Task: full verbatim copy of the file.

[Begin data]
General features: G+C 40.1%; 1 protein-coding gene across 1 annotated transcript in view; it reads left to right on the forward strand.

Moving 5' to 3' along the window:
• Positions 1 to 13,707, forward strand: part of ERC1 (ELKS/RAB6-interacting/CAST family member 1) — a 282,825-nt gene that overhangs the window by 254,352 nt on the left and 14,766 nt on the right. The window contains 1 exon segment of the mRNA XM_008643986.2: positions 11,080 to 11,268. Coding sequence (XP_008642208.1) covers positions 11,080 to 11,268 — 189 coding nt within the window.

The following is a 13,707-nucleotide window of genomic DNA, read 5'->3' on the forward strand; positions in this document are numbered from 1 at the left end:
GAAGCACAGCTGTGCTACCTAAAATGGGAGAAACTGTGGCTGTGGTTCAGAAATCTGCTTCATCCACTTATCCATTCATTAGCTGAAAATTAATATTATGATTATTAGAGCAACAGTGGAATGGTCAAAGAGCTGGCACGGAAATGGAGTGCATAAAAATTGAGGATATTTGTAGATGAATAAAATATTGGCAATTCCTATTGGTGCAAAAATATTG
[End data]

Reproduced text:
General features: G+C 40.1%; 1 protein-coding gene across 1 annotated transcript in view; it reads left to right on the forward strand.

Moving 5' to 3' along the window:
• Positions 1 to 13,707, forward strand: part of ERC1 (ELKS/RAB6-interacting/CAST family member 1) — a 282,825-nt gene that overhangs the window by 254,352 nt on the left and 14,766 nt on the right. The window contains 1 exon segment of the mRNA XM_008643986.2: positions 11,080 to 11,268. Coding sequence (XP_008642208.1) covers positions 11,080 to 11,268 — 189 coding nt within the window.

The following is a 13,707-nucleotide window of genomic DNA, read 5'->3' on the forward strand; positions in this document are numbered from 1 at the left end:
GAAGCACAGCTGTGCTACCTAAAATGGGAGAAACTGTGGCTGTGGTTCAGAAATCTGCTTCATCCACTTATCCATTCATTAGCTGAAAATTAATATTATGATTATTAGAGCAACAGTGGAATGGTCAAAGAGCTGGCACGGAAATGGAGTGCATAAAAATTGAGGATATTTGTAGATGAATAAAATATTGGCAATTCCTATTGGTGCAAAAATATTG